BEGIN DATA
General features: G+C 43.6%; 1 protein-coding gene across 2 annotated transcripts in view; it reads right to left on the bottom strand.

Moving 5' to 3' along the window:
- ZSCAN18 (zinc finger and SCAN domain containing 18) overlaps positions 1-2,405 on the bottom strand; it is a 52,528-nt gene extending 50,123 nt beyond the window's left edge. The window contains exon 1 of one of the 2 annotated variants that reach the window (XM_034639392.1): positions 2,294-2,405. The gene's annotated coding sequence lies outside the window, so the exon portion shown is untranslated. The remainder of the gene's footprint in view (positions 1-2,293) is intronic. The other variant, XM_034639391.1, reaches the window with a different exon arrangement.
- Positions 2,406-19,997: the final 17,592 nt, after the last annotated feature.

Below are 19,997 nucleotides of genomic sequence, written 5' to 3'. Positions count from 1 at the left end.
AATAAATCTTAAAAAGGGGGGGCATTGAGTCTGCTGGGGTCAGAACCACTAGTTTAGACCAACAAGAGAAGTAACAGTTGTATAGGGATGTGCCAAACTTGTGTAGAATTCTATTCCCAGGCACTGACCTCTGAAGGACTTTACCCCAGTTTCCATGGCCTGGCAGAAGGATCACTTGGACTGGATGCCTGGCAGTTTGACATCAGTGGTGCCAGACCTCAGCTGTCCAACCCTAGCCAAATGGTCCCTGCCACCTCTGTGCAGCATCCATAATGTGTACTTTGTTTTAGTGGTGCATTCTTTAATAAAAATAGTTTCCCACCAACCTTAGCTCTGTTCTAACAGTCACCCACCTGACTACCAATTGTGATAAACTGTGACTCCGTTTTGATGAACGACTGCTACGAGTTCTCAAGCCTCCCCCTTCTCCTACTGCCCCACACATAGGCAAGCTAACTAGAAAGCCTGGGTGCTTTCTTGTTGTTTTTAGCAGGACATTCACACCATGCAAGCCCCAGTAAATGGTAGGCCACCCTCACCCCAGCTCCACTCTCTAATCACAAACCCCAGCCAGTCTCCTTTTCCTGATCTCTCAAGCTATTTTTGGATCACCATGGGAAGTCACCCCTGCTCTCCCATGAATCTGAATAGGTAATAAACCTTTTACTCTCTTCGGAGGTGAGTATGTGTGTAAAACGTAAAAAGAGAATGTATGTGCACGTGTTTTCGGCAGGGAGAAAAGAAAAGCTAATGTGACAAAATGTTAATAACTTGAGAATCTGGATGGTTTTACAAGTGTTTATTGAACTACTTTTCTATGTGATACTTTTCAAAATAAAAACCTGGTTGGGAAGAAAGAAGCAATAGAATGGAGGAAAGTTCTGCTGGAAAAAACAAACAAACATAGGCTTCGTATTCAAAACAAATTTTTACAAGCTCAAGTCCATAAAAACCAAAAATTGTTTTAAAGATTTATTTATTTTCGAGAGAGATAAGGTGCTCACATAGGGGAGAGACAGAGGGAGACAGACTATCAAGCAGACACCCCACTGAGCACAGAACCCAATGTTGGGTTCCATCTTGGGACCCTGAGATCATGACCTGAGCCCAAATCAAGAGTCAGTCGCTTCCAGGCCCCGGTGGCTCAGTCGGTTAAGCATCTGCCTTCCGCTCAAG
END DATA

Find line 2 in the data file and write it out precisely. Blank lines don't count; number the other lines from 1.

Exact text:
Moving 5' to 3' along the window: